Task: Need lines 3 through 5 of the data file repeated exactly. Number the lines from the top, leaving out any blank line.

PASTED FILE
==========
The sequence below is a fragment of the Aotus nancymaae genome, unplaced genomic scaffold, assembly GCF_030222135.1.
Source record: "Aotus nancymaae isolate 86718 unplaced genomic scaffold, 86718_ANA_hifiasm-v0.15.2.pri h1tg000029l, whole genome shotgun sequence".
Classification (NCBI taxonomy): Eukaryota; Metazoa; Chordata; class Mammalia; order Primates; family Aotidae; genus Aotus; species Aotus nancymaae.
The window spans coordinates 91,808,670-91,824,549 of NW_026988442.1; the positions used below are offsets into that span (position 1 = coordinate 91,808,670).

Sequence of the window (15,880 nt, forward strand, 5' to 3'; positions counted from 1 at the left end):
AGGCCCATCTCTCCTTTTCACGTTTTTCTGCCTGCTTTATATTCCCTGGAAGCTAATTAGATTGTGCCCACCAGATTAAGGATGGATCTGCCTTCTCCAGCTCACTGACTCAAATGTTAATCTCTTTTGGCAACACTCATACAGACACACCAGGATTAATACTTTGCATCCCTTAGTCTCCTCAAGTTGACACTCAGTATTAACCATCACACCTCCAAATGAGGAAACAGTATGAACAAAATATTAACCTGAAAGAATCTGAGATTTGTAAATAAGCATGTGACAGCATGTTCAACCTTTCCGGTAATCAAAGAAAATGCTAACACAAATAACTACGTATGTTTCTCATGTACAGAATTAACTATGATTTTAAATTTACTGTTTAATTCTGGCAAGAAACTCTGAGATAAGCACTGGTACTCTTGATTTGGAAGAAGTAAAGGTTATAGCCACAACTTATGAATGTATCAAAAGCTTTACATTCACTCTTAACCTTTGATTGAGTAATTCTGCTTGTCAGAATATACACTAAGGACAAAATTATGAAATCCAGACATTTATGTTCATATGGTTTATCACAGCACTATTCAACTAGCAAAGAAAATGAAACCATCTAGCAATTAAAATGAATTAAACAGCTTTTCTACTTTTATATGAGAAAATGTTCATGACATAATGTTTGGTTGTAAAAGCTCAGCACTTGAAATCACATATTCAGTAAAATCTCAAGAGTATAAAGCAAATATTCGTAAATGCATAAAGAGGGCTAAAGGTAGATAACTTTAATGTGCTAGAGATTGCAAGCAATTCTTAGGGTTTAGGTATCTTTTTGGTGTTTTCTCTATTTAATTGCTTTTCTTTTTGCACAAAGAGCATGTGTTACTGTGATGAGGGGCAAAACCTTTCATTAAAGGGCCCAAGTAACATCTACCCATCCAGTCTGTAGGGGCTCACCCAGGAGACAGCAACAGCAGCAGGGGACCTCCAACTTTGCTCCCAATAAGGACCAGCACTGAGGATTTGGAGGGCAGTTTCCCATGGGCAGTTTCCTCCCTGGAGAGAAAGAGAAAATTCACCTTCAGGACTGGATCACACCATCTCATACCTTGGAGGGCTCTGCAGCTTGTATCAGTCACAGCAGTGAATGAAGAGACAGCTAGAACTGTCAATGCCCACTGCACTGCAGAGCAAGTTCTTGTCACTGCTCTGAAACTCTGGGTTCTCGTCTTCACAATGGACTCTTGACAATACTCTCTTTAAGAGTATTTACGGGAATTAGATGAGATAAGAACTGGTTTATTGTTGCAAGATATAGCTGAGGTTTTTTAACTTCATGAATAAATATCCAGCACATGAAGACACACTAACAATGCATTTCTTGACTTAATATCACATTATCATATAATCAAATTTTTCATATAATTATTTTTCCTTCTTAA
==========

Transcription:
Classification (NCBI taxonomy): Eukaryota; Metazoa; Chordata; class Mammalia; order Primates; family Aotidae; genus Aotus; species Aotus nancymaae.
The window spans coordinates 91,808,670-91,824,549 of NW_026988442.1; the positions used below are offsets into that span (position 1 = coordinate 91,808,670).

Sequence of the window (15,880 nt, forward strand, 5' to 3'; positions counted from 1 at the left end):